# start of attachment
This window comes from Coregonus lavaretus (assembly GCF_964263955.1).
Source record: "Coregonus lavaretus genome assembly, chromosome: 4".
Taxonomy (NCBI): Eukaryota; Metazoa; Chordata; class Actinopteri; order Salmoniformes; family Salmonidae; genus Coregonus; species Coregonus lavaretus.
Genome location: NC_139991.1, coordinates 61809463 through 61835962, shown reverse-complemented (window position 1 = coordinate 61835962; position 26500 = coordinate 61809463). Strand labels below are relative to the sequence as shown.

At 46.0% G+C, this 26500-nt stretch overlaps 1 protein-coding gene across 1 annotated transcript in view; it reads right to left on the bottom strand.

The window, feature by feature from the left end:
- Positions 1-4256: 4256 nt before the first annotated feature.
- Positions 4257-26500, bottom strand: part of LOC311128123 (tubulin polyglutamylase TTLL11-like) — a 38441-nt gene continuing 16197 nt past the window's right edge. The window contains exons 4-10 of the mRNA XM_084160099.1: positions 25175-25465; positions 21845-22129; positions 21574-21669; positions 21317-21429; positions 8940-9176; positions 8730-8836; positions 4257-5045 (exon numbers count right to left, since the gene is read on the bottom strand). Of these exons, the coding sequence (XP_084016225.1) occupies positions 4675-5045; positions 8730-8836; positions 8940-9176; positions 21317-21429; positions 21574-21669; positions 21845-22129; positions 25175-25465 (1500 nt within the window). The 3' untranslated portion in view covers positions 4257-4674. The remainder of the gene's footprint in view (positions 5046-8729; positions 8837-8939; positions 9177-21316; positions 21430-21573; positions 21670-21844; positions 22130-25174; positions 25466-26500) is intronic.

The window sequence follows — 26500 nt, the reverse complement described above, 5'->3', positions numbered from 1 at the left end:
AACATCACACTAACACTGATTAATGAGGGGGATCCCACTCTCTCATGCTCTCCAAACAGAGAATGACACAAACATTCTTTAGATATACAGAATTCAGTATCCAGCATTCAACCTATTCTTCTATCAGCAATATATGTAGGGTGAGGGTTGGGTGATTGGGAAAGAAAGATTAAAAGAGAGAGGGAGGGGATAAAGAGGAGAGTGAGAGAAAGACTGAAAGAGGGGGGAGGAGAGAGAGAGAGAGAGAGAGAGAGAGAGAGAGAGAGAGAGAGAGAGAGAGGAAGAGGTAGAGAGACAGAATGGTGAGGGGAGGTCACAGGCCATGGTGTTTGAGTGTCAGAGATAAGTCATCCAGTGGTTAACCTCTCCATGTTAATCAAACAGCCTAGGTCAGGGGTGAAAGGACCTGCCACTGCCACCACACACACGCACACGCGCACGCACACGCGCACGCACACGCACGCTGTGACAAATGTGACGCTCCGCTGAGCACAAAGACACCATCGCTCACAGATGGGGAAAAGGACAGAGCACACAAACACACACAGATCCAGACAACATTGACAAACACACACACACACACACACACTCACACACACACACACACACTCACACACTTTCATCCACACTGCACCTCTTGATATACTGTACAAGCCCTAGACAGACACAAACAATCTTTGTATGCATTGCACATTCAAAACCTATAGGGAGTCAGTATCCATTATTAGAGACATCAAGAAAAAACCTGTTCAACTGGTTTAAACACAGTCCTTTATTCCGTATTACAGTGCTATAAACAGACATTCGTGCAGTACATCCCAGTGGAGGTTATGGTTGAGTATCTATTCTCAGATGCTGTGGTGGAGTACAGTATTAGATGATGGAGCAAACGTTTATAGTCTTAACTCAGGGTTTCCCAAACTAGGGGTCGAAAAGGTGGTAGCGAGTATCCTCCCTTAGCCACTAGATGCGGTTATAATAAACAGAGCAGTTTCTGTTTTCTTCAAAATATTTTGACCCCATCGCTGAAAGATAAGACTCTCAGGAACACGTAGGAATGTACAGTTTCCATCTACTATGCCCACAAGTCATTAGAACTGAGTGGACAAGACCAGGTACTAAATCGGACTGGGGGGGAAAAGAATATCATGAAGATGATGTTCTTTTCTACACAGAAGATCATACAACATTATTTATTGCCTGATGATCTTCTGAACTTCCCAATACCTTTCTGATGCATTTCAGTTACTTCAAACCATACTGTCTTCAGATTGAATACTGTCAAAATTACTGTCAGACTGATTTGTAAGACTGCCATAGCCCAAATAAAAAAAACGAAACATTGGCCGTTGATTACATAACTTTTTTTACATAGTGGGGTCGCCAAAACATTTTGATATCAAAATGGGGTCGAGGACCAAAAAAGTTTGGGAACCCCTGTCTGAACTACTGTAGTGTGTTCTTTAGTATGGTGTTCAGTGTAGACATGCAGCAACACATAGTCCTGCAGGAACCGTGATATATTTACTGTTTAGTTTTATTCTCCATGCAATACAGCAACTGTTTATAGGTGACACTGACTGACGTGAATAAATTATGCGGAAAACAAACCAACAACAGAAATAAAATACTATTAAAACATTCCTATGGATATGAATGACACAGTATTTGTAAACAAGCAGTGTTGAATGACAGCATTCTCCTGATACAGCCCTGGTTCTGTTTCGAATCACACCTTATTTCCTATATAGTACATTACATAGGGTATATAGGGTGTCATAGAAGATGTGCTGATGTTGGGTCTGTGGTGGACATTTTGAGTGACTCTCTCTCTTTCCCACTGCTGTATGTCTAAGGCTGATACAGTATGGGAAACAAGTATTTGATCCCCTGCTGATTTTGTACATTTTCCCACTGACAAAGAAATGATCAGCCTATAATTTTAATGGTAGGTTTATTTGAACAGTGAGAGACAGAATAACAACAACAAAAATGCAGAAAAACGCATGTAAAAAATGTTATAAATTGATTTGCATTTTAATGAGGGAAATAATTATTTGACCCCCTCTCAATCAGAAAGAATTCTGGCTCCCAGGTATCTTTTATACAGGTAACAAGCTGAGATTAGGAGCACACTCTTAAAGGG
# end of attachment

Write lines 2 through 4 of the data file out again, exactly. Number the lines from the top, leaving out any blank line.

Source record: "Coregonus lavaretus genome assembly, chromosome: 4".
Taxonomy (NCBI): Eukaryota; Metazoa; Chordata; class Actinopteri; order Salmoniformes; family Salmonidae; genus Coregonus; species Coregonus lavaretus.
Genome location: NC_139991.1, coordinates 61809463 through 61835962, shown reverse-complemented (window position 1 = coordinate 61835962; position 26500 = coordinate 61809463). Strand labels below are relative to the sequence as shown.